Indie Films on itunes: While there’s still nothing like seeing a film in the theater – floating through space with Sandra Bullock on a state-of-the-art Imax screen or bobbing menacingly in the rough waters of the Gulf of Aden with a 40 foot Tom Hanks… sorry, Captain Phillips – there’s something to be said about the stunning 24-hour accessibility of iTunes. Seriously, who doesn’t love catching up on all the latest flicks in the warmth of their own home? Or conveniently on a phone or portable electronic tablet while in transit? With that thought in mind, here’s BNH’s picks for iTunes’ 10 best new indie releases:
1. Dirty Wars: Though he’s not as brash as those cheeky hipsters over at HBO’s Vice, nor as perpetually poised for heroics as Anderson Cooper, Jeremy Scahill is every bit as intrepid when it comes to reporting from the front lines of our world’s escalating crises. Having been on the ground in the former Yugoslavia, not to mention Somalia, Iraq, Afghanistan, and Yemen, Scahill – the National Security Correspondent for The Nation Magazine – has witnessed first hand America’s tenuous grip on these so-called global terrorist cells… and what he has to say about our efforts to squelch them is both sobering and shocking.
2. The Bling Ring: Sophia Coppola’s intimate and insightful look at our current celebucessed culture has everything that the kids covet today: high fashion, hot bodies, kick-ass parties, and famous names. It’s just a shame that not enough of them saw this glittery cautionary tale – based on the true story of a group of misguided LA teens who began robbing the homes of their idols – because it’s a tale as terrifyingly prescient as it is intoxicating.
3. Stories We Tell: From one singularly sensational female writer/director to another… Nobody profiles intimate relationships with the same unflinching honesty and delicate ease, as Canada’s own Sarah Polley. Perhaps that’s because the former child actress’s celebrated films – 2008’s Away From Her and 2010’s Take This Waltz – indicate an understanding of the complicated ever-changing heart of a woman that belies her mere 34 years. In this deeply felt stunner, she turns the lens on her own fascinating family and emerges with her best film yet.
4. Blue Caprice: Aside from gripping the nation and terrorizing the people of the Beltway, the 2002 DC Sniper Attacks delivered a harsh blow to a city that was still reeling from the tragic events of 911. When the dust settled, at least 10 people were dead, and John Allen Muhammad, a member of The National Guard turned radical participant in The Nation of Islam would be tried and executed for the murders, while his 17-year-old accomplice, Lee Boyd Malvo would receive 6 consecutive life sentences. Former Grey’s Anatomy star Isaiah Washington and newcomer, Tequan Richmond each give first-rate performances as the deeply troubled twosome in director Alexander Moors’ devastating film.
5. Europa Report: It seems as if lately we can’t wait to peer as far into the outer reaches of the universe as possible… and with technology improving by the second, our views just keep getting better. But who knows how long it will be before we have the capabilities to send a human being even a fraction of that distance? If this stylish and spooky found footage thriller is any indication, there’s no rush… scary stuff awaits us out there.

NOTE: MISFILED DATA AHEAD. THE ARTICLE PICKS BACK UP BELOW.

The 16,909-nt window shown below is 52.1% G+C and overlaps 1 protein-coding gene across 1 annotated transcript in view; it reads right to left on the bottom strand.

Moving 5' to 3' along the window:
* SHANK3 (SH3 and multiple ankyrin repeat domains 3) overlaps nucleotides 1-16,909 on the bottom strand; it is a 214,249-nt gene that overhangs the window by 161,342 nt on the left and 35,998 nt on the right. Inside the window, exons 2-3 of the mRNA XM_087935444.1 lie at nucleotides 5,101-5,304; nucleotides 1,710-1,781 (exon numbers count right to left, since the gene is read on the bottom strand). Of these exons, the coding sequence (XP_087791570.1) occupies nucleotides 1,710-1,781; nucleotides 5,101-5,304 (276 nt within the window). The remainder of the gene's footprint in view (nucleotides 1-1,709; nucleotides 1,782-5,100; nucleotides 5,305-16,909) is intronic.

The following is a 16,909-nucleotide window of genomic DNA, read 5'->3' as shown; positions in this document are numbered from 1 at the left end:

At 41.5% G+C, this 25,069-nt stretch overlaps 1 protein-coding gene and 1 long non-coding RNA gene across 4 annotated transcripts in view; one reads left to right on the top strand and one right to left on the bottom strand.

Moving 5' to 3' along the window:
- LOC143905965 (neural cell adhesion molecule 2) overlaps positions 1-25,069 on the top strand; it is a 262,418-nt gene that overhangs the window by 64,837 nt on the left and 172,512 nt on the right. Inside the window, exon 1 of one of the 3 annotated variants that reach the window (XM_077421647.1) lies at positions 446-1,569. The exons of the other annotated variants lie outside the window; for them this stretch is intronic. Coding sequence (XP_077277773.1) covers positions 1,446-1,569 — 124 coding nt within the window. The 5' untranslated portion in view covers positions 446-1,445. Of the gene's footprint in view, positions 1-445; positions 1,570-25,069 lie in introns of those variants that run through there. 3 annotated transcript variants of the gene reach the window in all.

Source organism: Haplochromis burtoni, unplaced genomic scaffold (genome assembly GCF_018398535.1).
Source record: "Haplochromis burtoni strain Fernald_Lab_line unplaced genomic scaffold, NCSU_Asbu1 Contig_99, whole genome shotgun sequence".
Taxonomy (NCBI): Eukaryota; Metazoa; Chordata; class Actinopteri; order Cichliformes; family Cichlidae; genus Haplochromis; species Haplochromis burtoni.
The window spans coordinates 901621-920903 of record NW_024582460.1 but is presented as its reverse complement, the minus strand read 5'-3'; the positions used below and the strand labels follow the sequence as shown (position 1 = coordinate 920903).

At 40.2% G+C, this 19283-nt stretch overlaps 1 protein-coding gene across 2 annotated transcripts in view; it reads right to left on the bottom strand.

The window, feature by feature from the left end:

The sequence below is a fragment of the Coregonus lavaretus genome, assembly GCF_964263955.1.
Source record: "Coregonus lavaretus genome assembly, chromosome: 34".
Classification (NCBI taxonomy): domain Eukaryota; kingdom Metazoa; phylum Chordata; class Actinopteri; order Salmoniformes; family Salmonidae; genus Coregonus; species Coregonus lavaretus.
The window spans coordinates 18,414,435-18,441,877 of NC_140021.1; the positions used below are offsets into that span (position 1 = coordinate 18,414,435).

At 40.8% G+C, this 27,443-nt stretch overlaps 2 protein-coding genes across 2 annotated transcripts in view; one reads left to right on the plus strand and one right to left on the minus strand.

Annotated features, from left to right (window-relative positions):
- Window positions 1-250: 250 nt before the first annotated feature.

6. Concussion: Abby and Kate have issues… but they aren’t necessarily what you’d expect. Yes, they are a lesbian couple living in affluent yet decidedly suburban New Jersey. However refreshingly, no, these problems don’t have anything to do with homophobia, dealing with their gayness, and or an inability to have children (they have two beautiful ones in fact). That’s because director Stacie Passon steers clear of every one of the now tiresome tropes that have come to define queer cinema, instead crafting an erotic fever dream of a film that is unlike any other, and features a tour de force performance from its miraculous leading lady, Robin Weigert.
7. Drinking Buddies: Quentin Tarantino called it one of his favorites of the year, and once you see this sharp relationship comedy from mumblecore master Joe Swanberg, you’ll know why. With performances from the gifted quartet at its center – Olivia Wild, Jake Johnson, Ron Livingston, and Anna Kendrick – this comedy about beer and best buds packs a subtle but still powerful punch.
8. Fill The Void Shira (the phenomenal Hadas Yaron) is a sweetly naive Orthodox teen who’s happily anticipating her arranged marriage when her tight knit clan suffers both a heavenly blessing and a devastating loss on the same fateful day. First time writer director Rama Burshtein knows this world well – she’s Orthodox herself – but more importantly, she knows how to craft a deeply emotional film without any of the unnecessary artifice that topples most moviemakers today.
9. All the Boys Love Mandy Lane – No, it’s not for everyone. Nor is it nearly as terrifying as James Wan’s summer blockbuster double punch (The Conjuring, Insidious 2). Nonetheless, Amber Heard’s star power is undeniable, and Jonathan Levine’s much delayed 2006 thinking man’s horror film demonstrates a precocious talent that has only grown in subsequent years on films like 2011’s 50/50 and February’s Warm Bodies.
10. What Maisie Knew: Though she’s never been one to remain idle for long, 4-time Academy-Award-Nominated Actress, Julianne Moore has had quite a busy 2013, even for her. In addition to this keenly observed treat from the underrated cinematic poets who brought you The Deep End and Bee Season (David Seigel and Scott McGehee), the flame-haired beauty has starred in no less than 3 other major films (The English Teacher, Don Jon, Carrie). Yet we consider the mesmerizing portrait of selfishness and self-destruction that she creates in this modern adaptation of Henry James’s classic short story to be her crowning achievement of the year.